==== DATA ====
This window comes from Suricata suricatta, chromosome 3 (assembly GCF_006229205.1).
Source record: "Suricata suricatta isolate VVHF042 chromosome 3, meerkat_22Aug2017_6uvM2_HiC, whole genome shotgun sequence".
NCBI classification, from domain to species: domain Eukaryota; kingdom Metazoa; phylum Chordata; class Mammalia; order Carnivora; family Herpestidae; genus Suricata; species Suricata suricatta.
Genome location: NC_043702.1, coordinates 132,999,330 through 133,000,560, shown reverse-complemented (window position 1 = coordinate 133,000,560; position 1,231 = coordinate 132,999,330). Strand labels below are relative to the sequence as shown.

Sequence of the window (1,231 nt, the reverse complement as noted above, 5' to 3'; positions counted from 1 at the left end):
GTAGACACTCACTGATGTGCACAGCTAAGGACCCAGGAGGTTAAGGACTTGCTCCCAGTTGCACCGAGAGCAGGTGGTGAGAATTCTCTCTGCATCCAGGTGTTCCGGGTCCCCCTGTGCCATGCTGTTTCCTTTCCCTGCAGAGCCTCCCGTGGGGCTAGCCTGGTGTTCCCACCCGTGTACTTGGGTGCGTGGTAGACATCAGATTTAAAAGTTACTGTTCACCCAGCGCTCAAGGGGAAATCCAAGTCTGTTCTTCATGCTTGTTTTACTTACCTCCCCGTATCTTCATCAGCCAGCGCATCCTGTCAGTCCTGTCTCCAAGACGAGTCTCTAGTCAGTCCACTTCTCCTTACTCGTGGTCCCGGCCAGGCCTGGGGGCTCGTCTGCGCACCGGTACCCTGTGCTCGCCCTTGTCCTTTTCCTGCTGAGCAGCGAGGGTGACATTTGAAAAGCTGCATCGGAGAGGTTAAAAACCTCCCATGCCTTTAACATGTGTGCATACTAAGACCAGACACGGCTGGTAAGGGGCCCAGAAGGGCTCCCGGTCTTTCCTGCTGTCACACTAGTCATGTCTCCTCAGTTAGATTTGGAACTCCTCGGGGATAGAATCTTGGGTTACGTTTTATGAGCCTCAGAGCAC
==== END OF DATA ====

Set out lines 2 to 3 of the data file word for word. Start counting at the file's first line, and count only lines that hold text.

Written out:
Source record: "Suricata suricatta isolate VVHF042 chromosome 3, meerkat_22Aug2017_6uvM2_HiC, whole genome shotgun sequence".
NCBI classification, from domain to species: domain Eukaryota; kingdom Metazoa; phylum Chordata; class Mammalia; order Carnivora; family Herpestidae; genus Suricata; species Suricata suricatta.